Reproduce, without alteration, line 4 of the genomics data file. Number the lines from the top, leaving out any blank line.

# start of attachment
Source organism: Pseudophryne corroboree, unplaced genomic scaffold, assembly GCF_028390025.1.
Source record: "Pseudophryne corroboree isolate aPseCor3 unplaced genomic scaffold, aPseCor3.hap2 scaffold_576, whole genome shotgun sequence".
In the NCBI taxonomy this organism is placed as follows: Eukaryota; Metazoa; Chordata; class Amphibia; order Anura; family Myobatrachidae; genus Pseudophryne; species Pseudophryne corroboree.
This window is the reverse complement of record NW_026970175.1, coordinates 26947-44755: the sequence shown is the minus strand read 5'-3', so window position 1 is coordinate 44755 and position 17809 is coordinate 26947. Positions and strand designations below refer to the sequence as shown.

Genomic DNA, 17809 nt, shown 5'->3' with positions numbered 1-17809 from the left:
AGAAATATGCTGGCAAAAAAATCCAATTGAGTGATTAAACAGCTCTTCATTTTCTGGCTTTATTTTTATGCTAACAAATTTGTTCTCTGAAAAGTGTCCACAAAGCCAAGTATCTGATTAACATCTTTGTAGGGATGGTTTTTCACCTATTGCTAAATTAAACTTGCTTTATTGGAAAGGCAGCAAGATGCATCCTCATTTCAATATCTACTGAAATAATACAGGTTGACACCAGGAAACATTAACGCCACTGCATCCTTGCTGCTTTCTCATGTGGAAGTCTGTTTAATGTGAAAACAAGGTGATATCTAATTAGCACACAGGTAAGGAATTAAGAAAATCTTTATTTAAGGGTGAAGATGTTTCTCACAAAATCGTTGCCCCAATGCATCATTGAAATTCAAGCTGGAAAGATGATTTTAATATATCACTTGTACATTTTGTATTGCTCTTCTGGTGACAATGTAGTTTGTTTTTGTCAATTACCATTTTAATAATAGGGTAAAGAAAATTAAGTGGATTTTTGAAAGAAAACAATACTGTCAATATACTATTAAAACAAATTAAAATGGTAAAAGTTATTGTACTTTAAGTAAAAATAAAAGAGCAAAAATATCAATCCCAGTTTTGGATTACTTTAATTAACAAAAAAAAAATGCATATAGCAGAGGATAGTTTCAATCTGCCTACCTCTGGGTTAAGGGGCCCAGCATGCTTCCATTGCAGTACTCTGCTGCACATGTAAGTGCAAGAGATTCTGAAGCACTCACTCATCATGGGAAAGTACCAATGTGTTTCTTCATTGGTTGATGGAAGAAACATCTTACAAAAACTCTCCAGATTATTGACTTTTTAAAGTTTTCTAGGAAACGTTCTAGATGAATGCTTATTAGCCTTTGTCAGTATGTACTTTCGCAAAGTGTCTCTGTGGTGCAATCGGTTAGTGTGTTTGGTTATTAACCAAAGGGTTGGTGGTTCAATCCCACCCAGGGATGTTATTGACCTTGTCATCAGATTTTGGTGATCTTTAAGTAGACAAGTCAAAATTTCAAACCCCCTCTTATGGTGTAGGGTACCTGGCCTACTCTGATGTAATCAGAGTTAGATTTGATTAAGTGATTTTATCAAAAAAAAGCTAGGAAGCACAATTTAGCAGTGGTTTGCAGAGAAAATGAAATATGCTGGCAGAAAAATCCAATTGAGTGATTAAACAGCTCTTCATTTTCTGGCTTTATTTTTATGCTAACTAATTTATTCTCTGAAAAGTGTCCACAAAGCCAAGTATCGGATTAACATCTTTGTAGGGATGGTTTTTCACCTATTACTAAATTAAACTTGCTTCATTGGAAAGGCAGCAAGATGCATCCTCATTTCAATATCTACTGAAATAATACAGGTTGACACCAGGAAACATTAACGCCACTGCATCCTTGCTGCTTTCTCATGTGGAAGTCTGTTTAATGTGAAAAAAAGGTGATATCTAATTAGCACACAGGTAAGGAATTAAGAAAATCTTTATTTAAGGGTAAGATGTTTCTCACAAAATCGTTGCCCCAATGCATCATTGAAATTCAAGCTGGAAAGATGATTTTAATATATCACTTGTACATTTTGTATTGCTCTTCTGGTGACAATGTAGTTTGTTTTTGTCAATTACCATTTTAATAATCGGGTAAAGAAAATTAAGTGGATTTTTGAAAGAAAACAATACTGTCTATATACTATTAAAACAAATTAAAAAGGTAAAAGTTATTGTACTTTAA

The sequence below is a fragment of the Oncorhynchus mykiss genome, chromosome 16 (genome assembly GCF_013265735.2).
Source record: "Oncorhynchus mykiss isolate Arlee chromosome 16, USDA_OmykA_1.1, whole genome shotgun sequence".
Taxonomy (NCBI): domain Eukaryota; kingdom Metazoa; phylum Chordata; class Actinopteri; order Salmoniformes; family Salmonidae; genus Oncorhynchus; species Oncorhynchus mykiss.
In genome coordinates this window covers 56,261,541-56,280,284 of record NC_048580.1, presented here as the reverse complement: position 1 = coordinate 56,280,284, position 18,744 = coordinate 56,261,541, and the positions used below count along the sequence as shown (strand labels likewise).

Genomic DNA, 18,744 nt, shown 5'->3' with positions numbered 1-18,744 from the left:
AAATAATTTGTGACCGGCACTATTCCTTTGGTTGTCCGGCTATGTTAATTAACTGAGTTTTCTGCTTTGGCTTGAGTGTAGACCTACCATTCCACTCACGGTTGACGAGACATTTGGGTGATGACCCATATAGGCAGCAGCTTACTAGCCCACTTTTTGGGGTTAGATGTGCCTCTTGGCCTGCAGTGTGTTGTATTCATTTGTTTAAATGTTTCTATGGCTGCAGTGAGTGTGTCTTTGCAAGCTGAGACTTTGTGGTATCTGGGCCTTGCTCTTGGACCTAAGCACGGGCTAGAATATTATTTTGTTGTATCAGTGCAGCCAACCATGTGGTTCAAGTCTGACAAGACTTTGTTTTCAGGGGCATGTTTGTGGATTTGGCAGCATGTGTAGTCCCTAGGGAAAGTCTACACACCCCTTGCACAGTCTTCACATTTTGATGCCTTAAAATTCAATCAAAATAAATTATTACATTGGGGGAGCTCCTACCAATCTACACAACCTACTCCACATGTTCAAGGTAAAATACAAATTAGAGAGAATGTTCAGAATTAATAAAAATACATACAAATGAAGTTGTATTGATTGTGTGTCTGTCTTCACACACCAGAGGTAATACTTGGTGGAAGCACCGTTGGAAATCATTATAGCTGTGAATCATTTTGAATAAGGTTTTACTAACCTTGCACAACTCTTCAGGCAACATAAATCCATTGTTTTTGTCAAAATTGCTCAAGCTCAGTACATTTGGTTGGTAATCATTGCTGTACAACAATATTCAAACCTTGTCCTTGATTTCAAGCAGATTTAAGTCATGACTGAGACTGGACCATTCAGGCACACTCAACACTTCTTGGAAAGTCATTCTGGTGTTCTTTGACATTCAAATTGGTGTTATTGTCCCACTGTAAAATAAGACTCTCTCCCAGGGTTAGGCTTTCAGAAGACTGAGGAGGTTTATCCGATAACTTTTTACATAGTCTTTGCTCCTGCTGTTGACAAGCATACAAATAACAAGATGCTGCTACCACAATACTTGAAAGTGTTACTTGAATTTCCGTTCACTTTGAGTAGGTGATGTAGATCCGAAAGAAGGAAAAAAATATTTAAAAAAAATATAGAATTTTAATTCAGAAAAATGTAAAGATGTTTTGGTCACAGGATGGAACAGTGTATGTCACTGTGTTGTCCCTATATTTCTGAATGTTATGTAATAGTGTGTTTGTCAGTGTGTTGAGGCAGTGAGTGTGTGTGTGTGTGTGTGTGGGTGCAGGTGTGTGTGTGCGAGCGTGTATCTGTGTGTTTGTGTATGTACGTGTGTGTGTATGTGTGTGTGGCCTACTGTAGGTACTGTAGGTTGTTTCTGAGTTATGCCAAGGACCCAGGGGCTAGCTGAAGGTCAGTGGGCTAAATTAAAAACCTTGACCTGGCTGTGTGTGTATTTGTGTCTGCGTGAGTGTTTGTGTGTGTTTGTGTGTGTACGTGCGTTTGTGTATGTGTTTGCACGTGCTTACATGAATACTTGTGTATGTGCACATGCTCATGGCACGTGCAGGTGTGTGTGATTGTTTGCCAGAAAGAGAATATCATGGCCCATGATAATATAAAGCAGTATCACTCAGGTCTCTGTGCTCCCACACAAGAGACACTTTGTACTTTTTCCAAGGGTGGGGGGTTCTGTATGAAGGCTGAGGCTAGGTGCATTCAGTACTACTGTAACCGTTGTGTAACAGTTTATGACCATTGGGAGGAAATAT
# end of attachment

This window is the reverse complement of record NW_026970175.1, coordinates 26947-44755: the sequence shown is the minus strand read 5'-3', so window position 1 is coordinate 44755 and position 17809 is coordinate 26947. Positions and strand designations below refer to the sequence as shown.